Born and raised in Atlanta, I’ve been a home team sports fan my entire life – Braves, Hawks, Falcons, even the new professional soccer team, Atlanta United. This year, our city is getting a state-of-the-art stadium for the Braves in SunTrust Park, an equally innovative new home for the Falcons and Atlanta United in Mercedes-Benz Stadium, and a newly renovated Phillips Arena for the Hawks. Talk about resetting an Atlanta sports fan's expectation!
We love it when research reinforces what we’ve been saying all along: it’s not enough for customers to be loyal to brands; brands must be loyal to customers.
A recent study by Wunderman contends that there is a new measurement for customer engagement called “wantedness”, or as they define it, “the degree to which a brand provides their commitment to earning a customer’s business across every touch point and throughout the entire path to purchase.”
President Trump is having a significant impact on brand loyalty. Consider what we are seeing with Nike versus Under Armour. Uber versus Lyft. Nordstrom versus @realDonaldTrump (and @POTUS!). CEOs are declaring their support for, or opposition to, President Trump and his policies. In our always on, tweet-of-the-moment world, we are seeing brands and their leaders pick sides.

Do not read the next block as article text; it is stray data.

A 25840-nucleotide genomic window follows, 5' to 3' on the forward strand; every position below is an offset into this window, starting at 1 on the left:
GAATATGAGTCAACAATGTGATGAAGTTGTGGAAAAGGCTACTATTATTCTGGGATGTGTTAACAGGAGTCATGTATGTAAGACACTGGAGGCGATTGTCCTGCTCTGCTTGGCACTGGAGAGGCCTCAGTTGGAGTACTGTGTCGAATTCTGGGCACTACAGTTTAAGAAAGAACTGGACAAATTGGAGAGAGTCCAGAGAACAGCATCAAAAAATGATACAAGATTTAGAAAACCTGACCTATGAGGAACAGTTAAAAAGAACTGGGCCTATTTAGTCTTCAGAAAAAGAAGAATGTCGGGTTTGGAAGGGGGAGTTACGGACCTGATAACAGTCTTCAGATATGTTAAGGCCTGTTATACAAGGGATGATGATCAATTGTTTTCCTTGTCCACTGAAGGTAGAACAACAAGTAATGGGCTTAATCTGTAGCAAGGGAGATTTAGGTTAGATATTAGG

During our recent DMA webinar, we polled the audience to get their reactions to the evolution of IoT and its impact on marketers. See the resulting infographic here.
Having the same cable/internet provider for well over a decade, I openly admit that my expectations from this company are to 1) know me and recognize that I’m a loyal customer, 2) make it easy to do business with them, and 3) have positive experiences through interactions.
The year is off to a furious start and if the first week is any indication, we are going to be in for quite a ride. It sounds cliché but this year feels different, for all kinds of reasons. Yet it already feels as though it is validating many things we’ve been thinking, working towards and expecting from the market.